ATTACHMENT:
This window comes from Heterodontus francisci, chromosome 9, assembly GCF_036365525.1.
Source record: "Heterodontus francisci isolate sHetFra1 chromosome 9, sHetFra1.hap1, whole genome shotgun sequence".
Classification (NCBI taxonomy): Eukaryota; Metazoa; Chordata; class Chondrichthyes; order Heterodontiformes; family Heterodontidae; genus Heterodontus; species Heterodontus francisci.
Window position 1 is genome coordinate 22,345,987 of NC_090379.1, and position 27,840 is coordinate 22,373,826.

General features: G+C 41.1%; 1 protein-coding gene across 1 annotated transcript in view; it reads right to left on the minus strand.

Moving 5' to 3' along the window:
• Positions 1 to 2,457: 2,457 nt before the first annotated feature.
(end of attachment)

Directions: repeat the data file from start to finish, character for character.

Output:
This window comes from Heterodontus francisci, chromosome 9, assembly GCF_036365525.1.
Source record: "Heterodontus francisci isolate sHetFra1 chromosome 9, sHetFra1.hap1, whole genome shotgun sequence".
Classification (NCBI taxonomy): Eukaryota; Metazoa; Chordata; class Chondrichthyes; order Heterodontiformes; family Heterodontidae; genus Heterodontus; species Heterodontus francisci.
Window position 1 is genome coordinate 22,345,987 of NC_090379.1, and position 27,840 is coordinate 22,373,826.

General features: G+C 41.1%; 1 protein-coding gene across 1 annotated transcript in view; it reads right to left on the minus strand.

Moving 5' to 3' along the window:
• Positions 1 to 2,457: 2,457 nt before the first annotated feature.